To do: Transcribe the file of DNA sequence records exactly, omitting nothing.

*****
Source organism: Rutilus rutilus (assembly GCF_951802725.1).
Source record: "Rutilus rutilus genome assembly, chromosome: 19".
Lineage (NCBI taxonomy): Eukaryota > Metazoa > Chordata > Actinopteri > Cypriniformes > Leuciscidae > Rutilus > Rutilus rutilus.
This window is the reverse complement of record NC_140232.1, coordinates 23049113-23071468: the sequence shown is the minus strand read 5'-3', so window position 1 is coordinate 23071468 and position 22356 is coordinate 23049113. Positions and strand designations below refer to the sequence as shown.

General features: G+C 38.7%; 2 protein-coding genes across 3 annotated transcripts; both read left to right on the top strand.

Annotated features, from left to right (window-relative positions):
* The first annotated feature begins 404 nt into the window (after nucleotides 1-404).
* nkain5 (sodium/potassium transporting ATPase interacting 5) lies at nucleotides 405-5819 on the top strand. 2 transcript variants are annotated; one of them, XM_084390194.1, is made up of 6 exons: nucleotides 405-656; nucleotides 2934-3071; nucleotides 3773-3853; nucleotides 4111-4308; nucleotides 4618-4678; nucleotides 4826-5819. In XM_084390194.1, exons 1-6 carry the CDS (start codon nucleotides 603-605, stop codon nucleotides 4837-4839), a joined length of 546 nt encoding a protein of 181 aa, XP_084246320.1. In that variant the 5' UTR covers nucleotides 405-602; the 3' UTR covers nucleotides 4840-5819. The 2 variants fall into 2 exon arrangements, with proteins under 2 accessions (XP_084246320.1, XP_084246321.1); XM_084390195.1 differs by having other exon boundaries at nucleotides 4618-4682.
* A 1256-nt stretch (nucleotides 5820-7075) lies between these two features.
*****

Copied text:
Source organism: Rutilus rutilus (assembly GCF_951802725.1).
Source record: "Rutilus rutilus genome assembly, chromosome: 19".
Lineage (NCBI taxonomy): Eukaryota > Metazoa > Chordata > Actinopteri > Cypriniformes > Leuciscidae > Rutilus > Rutilus rutilus.
This window is the reverse complement of record NC_140232.1, coordinates 23049113-23071468: the sequence shown is the minus strand read 5'-3', so window position 1 is coordinate 23071468 and position 22356 is coordinate 23049113. Positions and strand designations below refer to the sequence as shown.

General features: G+C 38.7%; 2 protein-coding genes across 3 annotated transcripts; both read left to right on the top strand.

Annotated features, from left to right (window-relative positions):
* The first annotated feature begins 404 nt into the window (after nucleotides 1-404).
* nkain5 (sodium/potassium transporting ATPase interacting 5) lies at nucleotides 405-5819 on the top strand. 2 transcript variants are annotated; one of them, XM_084390194.1, is made up of 6 exons: nucleotides 405-656; nucleotides 2934-3071; nucleotides 3773-3853; nucleotides 4111-4308; nucleotides 4618-4678; nucleotides 4826-5819. In XM_084390194.1, exons 1-6 carry the CDS (start codon nucleotides 603-605, stop codon nucleotides 4837-4839), a joined length of 546 nt encoding a protein of 181 aa, XP_084246320.1. In that variant the 5' UTR covers nucleotides 405-602; the 3' UTR covers nucleotides 4840-5819. The 2 variants fall into 2 exon arrangements, with proteins under 2 accessions (XP_084246320.1, XP_084246321.1); XM_084390195.1 differs by having other exon boundaries at nucleotides 4618-4682.
* A 1256-nt stretch (nucleotides 5820-7075) lies between these two features.